Vancouver Trails

Hiking in the Backcountry and Camping Overnight

One of the most rewarding things you can do to rejuvenate yourself is hike into the backcountry and spend the night. You’ll get to see the sunset and sunrise again the next morning. Once you arrive and set up camp you can leave your pack in your tent and explore other trails. It’s very rewarding.

The most important thing you’ll need to know is to carry no more than 25-30% of your body weight. You’ll be carrying this weight the entire time you hike along the trail. You will want this experience to be a fun one, filled with lots of happy memories. The second thing is what necessities you should bring from home to keep you comfortable, safe & dry. Listed below are a few items you should have for your trip.

It’s not on the ‘Ten Essentials’ list but it’s mandatory you let someone you know your hiking plans. Where you’re going and when you plan to return. You can also leave a note on your car’s dash with the same information. It’s always a good idea to travel in pairs as well. When at the campsite, keep a notebook to let your travel companion know where you are at all times. Let’s face it; even a trip to the outhouse can be dangerous. A little note with the time can be helpful in determining your location. Just a little added insurance.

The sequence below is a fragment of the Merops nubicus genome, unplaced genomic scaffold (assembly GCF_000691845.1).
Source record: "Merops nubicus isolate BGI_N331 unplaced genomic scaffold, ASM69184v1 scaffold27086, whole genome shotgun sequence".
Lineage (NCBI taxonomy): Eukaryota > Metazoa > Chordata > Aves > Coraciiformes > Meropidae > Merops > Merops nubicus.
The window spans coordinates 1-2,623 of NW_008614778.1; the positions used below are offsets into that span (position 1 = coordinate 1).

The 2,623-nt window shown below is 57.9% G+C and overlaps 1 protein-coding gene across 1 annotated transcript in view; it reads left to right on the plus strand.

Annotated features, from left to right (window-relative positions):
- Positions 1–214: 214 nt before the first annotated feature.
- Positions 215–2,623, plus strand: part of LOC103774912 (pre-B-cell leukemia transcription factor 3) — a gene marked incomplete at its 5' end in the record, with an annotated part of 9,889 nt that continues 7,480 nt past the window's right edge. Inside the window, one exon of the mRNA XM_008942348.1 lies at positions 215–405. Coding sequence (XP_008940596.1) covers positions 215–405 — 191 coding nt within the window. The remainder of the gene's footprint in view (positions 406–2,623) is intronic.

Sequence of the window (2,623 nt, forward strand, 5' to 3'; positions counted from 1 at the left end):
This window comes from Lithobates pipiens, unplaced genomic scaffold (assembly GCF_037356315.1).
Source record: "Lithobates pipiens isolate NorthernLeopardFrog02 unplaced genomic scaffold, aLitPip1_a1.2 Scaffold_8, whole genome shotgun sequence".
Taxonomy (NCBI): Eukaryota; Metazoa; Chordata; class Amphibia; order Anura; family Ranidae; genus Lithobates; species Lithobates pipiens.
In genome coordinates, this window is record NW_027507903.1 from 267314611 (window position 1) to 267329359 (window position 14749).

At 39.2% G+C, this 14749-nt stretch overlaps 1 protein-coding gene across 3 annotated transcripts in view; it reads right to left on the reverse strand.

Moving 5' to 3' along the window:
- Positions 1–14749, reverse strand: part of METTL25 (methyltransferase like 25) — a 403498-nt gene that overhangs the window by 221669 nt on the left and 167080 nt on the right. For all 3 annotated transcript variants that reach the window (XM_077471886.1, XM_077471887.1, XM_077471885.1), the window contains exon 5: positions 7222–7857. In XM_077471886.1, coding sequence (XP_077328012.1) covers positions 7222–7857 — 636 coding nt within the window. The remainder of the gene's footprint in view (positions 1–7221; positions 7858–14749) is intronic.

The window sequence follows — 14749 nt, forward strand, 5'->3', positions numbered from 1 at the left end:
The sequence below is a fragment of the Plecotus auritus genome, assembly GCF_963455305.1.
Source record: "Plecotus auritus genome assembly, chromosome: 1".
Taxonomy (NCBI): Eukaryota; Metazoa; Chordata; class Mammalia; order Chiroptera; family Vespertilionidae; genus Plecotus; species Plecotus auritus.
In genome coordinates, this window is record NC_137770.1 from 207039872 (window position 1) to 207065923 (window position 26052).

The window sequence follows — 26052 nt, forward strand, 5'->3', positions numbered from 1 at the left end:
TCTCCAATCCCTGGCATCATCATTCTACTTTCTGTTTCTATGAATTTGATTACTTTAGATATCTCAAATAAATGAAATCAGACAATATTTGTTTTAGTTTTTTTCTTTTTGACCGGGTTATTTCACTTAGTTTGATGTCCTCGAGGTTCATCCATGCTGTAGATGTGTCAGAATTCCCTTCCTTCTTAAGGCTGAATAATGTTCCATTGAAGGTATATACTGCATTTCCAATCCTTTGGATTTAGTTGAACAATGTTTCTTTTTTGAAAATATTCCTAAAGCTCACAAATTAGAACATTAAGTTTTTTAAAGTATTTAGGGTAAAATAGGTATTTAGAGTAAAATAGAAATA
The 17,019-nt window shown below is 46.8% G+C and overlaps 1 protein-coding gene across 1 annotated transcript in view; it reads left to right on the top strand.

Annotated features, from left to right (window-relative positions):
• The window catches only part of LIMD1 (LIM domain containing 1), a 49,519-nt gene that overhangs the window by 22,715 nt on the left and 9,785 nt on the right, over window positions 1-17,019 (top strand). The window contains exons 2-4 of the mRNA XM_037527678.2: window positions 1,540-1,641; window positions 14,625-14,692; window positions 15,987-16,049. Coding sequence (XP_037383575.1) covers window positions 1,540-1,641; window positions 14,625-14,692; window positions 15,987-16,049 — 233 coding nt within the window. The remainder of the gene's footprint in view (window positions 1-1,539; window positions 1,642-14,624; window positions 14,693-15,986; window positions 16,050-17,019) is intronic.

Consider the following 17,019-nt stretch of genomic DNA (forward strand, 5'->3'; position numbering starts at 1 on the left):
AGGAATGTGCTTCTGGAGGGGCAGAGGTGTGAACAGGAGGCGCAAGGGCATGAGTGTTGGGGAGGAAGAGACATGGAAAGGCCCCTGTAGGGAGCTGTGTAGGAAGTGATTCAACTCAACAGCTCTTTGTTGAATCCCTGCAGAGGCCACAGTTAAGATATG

Ten Essentials:

Clothing: (Layers)

Footwear:

Cooking Utensils & Food:

Sleeping Bags:

Mat:

Tent:

Backpack:

Once you have gathered all your gear, lay it out and make sure you haven’t under or over packed. Packing your pack is done in Zones. Zone 1 (the bottom part of your pack) should be your lighter items, such as your sleeping bag. Zone 2 (the middle of your pack) is where you’ll pack your heavier items like food, water & tent. Zone 3 (the top part of your pack) this is your medium weight & bulkier items. If your pack has only a top zipper then you’re most needed items can go in the easily assessable pockets. Make sure you pack evenly and use your straps to pull the load closer to your body.

I always bring a camera with me. Not only does it record my memories but it can act as a trail finder. I take pictures of any maps and I have also used it to find my way back through landmarks. Bring extra batteries.

I took an informative free ‘Backcountry 101’ information session at Mountain Equipment Co-op. It is held on some Thursday evenings. It’s best to pre-register. Visit MEC’s website for more information.

By following these tips, it will help you have a memorable & safe backcountry experience.